A scream shattered the moment. He winced. Pain lanced through his flesh in ways he’d never experienced. Another scream, followed by an answer from far away. Edmund wiped the half frozen tears from his eyes and stared hard into the darkness. Something moved. Massive. Angry. He clicked the safety off. A great figure darted from tree to tree, always in the shadows. Edmund smelled rotted meat and an overpowering musk.

     He aimed but the beast was too fast. He fired anyway, the round striking the nearest tree. The beast roared and charged. Edmund barely caught the flash of pale white fur as the beast collided with him. He managed to clutch the lotus before darkness took him.


     Rolstein met Edmund at the baggage area of the Minneapolis-St. Paul International Airport. The old man waved off his attendant and greedily said, “Did you get it? Were you successful?”

     Taken off guard, Edmund jerked back. “Yeah, I found it. You didn’t tell me it was guarded.”

     Rolstein frowned. “Of course I did. You read the packet I presume? Why else did you think I sent the likes of you?”

     Shaking his head, Edmund tossed the pack containing the lotus plant into Rolstein’s lap and walked away.

21 Comments on “A Matter of Life and Death

  1. NIce build up of suspense. I love having a word goal, it forces economy of language and usually makes the work better, don’t you think?

    • I do agree. I found it vexing at first but got into it and learned some skills along the way. Not sure if I learned them well or not though.

  2. As an Italian, I quite like complexed sentences full of words. Sorry for not agreeing with Victoria, but I quite like this writing style 😀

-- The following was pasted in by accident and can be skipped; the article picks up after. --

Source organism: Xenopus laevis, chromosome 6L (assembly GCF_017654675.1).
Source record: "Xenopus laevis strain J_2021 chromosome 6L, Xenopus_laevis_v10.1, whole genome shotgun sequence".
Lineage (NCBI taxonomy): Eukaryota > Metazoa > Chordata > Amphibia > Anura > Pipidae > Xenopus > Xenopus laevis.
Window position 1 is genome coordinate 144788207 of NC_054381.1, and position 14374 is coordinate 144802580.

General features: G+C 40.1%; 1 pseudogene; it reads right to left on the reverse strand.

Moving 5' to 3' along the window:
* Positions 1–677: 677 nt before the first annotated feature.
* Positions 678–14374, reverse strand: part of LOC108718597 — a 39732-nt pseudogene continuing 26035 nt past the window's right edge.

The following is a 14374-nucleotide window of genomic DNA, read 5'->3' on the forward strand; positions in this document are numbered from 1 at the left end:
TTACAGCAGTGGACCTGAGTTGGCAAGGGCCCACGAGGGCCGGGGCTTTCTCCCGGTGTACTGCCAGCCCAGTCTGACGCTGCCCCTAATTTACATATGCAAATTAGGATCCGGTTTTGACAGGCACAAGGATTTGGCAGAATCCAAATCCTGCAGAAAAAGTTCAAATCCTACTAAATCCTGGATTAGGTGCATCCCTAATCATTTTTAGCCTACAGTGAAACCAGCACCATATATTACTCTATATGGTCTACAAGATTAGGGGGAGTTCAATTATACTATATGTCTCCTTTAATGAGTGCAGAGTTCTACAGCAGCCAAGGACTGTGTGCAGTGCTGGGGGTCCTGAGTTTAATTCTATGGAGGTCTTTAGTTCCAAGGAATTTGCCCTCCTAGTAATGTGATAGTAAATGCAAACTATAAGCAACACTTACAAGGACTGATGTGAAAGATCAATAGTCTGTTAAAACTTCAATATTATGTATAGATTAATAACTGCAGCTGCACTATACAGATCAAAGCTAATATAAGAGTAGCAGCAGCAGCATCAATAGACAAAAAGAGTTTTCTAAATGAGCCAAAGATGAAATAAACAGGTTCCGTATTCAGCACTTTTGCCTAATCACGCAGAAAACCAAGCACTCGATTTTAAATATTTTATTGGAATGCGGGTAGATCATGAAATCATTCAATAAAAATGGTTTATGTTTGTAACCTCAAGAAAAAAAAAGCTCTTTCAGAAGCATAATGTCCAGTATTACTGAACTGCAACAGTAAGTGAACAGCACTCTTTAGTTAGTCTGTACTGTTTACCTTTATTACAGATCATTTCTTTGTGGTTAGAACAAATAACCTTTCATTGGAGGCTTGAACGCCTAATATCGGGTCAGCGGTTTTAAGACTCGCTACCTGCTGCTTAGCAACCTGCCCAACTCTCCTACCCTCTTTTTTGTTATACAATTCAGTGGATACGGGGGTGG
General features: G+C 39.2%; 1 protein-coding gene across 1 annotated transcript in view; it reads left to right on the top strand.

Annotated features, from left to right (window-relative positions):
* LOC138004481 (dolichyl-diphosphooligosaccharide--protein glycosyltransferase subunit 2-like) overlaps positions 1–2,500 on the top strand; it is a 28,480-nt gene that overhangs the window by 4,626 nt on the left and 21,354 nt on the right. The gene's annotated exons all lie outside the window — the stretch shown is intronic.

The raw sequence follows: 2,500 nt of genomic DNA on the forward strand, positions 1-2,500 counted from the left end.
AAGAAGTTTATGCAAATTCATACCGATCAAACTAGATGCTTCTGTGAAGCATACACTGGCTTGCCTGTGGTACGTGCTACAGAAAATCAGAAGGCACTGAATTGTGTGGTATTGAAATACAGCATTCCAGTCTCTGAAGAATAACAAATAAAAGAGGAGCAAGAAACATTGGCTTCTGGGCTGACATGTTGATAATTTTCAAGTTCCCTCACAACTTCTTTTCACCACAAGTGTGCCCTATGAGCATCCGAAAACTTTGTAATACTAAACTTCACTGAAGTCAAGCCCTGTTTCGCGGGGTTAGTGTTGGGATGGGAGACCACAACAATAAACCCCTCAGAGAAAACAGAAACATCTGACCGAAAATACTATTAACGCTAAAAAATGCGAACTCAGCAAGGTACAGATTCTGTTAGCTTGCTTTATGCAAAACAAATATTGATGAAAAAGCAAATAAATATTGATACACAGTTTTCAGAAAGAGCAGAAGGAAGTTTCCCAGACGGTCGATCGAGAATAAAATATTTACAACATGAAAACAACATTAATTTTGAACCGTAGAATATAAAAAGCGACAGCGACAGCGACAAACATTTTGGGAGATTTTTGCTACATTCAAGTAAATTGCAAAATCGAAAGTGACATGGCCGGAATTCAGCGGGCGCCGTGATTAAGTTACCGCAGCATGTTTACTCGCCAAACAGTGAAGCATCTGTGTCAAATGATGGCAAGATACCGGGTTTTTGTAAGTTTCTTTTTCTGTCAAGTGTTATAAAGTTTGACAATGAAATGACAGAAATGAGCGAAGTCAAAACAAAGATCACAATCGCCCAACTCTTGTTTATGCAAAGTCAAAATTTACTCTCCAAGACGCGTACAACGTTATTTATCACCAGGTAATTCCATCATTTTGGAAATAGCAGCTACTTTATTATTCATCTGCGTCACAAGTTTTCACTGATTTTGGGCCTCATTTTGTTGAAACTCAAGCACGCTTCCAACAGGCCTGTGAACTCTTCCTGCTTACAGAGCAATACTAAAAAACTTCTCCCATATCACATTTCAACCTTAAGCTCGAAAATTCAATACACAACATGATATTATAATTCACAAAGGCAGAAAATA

It reminds me my first language!

  3. I enjoyed the story as I’ve traveled into the Northwest Territory of Canada, a beautiful and haunting area. Makes a great setting for stories of this type. The Wendigo always fascinated me, and made me uncomfortable. You used him (it) well. Great build up of tension. Only problem, I wanted more. What happened during the attack or after it and was Edmund effected in any way from his encounter, as the legend hints. The word limit constrains you from adding more to the story, but have you ever considered fleshing it out into a longer story. The door is open for more mystery,, suspense and adventure. Will Edmund cross paths with Rolstein again? What will Rolstein do with the lotus? You could write a fascinating story based on this opening.

    • Mike- I never intended on taking it past this part, but the ladies at the magazine enticed me to dig deeper. I guess you’ll have to find out next week in part two. This kinda feels like the old Buck Roger/ Flash Gordon serials. I like it.

      • Glad you are taking it to the next level, Christian. Boldly go where no big game hunter has gone, or will it be Rolstein causing mischief with the lotus? All sorts of plot twists and turns ahead. Best of luck with the story. Looking forward to part !!

  4. I enjoyed this and I am really interested in the idea of the serialized story. Hey, it worked for Dickens, right?

    • Yes indeed. I found the idea fun. The challenge was building the story in spurts instead of developed scenes. But, you’ll see as the weeks progress.

  5. I, too, prefer writing full-length stories and I’m not sure I could write a short.

  6. I loved it! I felt the tension running through the story. The way you cut the story right at the attack left me breathless to know what happened. Wendigos are one of my favorite creatures on the TV show, Supernatural.

    • Thank you Susanne. I also feel that the wendigo is very underutilized in fantasy/horror. The myth runs deep and leaves room for so much exploration. But we seem to live in a world of sparkly vampires and zombies now.

  7. Have to come back for the rest of the story. Canadian folklore is a favourite of mine.

    • Hopefully the rest of the story is as compelling. I’ve already written it, but it’s never up to me to decide if its any good or not.

Leave a Reply

%d bloggers like this: